Minor it may be, but what's this new fascination with fonts all of a sudden in the book world?
A few books I noticed lately have a note on the font used - a short explanation of why the author has chosen the specific font used.
The book I'm reading at the moment, The Age of Miracles by Karen Thompson Walker has such a note - The book was set in Transitional 521, a Bitstream version of Calledonia, designed by William A. Dwiggins in 1938. He descibed the face as having "something of that simple, hard-working, feet-on-the-ground quality" as well as a "liveliness of action." I'm thinking she chose it for the implications of its name, seeing since the theme of the novel is transition. Maybe it's a case of matching your font to your theme?
Also, The Song of Achilles which I mentioned previously here has a quite lengthy 'Note on the Type' at the end of the book, going into the history of its chosen font - Baskerville - and a detailed analysis of its physical stylistics. But no reason as to why it was used. Which got me to thinking - what is the point of such notes on font? Is it a new publishing necessity? The beginning of a new trend?
Have any other readers out there come across this?
And I wonder about E-readers. Do they display all the different fonts of different books? Or is it one-font-fits-all for digital readers? Oh, I don't think I'd like that. Because I suppose the font of a book characterises it in some way.
Notice how all the classics have that dense dark tightly-packed font which seems to deem them as old before they even begin? And the new modern Penguin classics have quite a 'classic' font, immortalising the stories in a print that screams of literary sophistication and a suave coolness that entices you to read them.
Yes, it's not just the cover of the book that entices you to read it anymore - but the inside print style. Imagine that!
But on a personal typing note, I suppose every one of us has our personal favourites. I use Georgia for these posts. Why? Hmm, because it was the best that Blogger had to offer..? I suppose I just like it. I like the slight curvature of the letters, the neat structure of them, the medium pleasant plumpness of its characters. And because it didn't seem so stiff and formal.
Like Times New Roman for example. I'll never forget at a writing workshop once, one of my classmates reading out a short story about a student who mentioned that they hated the 'clinical starchy feel' of Times New Roman. That it was restrictive of creativity. Ha! But yes, I would have to agree there. It feels too formal and timid - too much the font of college essays and formal letters and perfectly proofread prognosis.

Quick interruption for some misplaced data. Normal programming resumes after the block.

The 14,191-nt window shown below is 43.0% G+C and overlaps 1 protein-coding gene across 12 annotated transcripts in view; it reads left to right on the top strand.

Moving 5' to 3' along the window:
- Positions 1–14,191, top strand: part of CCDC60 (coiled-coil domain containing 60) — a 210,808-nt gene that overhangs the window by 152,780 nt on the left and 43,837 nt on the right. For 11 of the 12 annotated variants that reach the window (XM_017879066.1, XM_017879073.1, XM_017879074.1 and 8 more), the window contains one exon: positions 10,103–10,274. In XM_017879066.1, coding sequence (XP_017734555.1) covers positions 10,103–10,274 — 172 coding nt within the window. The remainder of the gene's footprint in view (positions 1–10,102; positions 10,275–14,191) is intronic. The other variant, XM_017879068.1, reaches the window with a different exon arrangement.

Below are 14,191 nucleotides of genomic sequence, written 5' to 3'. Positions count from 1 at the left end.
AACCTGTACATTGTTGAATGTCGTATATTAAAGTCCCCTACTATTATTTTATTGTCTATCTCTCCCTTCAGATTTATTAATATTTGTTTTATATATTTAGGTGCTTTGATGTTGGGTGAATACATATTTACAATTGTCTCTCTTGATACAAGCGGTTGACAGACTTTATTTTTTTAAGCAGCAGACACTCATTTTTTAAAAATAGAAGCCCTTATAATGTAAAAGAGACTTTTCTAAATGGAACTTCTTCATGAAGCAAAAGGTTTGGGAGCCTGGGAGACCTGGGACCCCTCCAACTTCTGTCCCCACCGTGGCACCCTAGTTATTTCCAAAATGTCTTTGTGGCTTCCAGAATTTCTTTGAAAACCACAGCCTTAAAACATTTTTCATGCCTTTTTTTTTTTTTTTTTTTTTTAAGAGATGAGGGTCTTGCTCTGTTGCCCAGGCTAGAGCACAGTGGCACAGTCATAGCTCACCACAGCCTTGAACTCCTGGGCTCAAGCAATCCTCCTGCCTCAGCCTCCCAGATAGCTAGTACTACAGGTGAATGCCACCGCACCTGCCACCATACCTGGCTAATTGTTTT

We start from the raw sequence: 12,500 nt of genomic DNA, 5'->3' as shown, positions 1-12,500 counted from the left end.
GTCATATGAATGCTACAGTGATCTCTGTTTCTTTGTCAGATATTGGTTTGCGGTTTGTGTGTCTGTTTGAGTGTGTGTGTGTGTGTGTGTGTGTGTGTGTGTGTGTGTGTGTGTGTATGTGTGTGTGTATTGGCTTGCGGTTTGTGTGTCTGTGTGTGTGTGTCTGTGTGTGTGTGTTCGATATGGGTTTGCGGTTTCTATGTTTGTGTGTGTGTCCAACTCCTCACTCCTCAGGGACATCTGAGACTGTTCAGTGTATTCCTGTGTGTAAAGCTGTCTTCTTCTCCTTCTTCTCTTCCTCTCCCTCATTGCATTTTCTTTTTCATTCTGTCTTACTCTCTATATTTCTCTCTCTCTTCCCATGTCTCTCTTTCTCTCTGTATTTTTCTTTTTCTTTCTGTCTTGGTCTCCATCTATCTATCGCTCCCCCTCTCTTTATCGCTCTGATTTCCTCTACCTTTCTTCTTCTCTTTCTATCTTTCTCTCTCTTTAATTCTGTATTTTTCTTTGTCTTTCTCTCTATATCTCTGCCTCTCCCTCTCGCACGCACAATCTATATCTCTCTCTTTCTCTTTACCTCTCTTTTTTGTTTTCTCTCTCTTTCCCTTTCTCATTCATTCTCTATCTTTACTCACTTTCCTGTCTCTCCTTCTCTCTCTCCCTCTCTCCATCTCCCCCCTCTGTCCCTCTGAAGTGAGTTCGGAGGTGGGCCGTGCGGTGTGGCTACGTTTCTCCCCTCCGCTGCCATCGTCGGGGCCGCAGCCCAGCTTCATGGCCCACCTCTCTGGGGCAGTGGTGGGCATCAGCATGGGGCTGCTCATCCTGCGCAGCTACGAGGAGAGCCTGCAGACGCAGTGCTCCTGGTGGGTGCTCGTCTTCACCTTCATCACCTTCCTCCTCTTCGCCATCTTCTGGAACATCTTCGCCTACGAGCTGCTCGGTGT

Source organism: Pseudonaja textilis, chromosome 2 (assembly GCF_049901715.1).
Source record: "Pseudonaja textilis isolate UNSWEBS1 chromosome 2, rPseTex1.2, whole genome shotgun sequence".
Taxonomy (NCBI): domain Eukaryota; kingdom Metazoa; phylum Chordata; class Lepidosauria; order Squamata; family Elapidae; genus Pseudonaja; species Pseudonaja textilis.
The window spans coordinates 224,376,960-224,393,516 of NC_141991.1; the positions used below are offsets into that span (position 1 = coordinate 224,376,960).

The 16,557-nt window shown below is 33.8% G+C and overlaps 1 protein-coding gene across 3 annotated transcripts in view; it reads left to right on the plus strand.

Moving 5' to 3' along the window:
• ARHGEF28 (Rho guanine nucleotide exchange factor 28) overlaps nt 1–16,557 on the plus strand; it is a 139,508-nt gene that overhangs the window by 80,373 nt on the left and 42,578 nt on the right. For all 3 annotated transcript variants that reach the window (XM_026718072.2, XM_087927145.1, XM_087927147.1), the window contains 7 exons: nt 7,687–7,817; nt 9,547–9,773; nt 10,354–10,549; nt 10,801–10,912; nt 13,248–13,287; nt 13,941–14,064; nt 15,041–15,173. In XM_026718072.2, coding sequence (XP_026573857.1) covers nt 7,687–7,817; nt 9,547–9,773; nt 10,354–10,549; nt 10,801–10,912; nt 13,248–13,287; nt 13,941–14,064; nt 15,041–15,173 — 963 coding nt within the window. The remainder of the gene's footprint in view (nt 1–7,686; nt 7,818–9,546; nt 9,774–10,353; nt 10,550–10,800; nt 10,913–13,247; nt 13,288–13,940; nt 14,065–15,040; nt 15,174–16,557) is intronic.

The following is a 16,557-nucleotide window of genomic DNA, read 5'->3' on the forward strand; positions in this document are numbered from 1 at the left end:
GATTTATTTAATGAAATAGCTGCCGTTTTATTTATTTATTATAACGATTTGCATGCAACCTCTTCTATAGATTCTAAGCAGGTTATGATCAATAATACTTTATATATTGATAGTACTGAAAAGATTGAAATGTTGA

Then there was the Comic Sans phase I went through. It was the preferred font of my teaching and tutoring notes. Because it seemed clear and explanatory and easy to digest, a veritable casual and friendly sort of font that I hoped suited my casual and friendly and explanatory teaching/tutoring style. But I soon realised it seemed too notes-y and too immature for anything other than teaching materials. (This was confirmed for me when I recently saw a post on Facebook ridiculing a Comic Sans printed poster in an office - saying it should be kept in the classroom! More suitable for ABCs than memos. )
See, a font can say a lot about the nature of what is written in it.
And from what I've seen of writing workshops and meetings, every writer has their own preferred font, and to write in another one, just wouldn't feel right. My own preferred writing font (for poetry and prose) is Garamond. I like the old-style bookish feel of it. I couldn't write a poem in anything else, no siree. My poems demand it! Tempus Sans? Too weak and wobbly and whimsical. Verdana? Too plain and scientific- like. For facts only. Or business presentations.
For articles, I prefer something more straight-up, more clear and precise like Calibri. Or sometimes, if I'm in a real 'writer' mood - Courier Sans. It has all the drama and tension of journalism and wide-spaced urgency of real key-thudding type or a telegram's frantic stop-stop print.
Strange isn't it, this font obsession? In the days of handwritten manuscripts (which some writers still prefer) there was no such decisions or preferences. But then our handwriting took care of all that. It says a lot about us too. And I suppose fonts are just an extension of this. Just look at the many fonts that mimic handwriting: Monotype corsiva, lucida handwriting and the title of this blog, Homemade Apple (which I can't replicate here darn it! But you can just glance up and see it.)
What about you? What's your preferred font? Do tell! And better still, for what reasons? It may prove handy to know in the case of having your book published and wanting to put that personal touch on the script, as seems most en-vogue at the minute.
Well for now I'm signing off in a quite posh Lucida Calligraphy - and off to Word to doodle in a grand variety of fonts...
How far the quill and ink has come!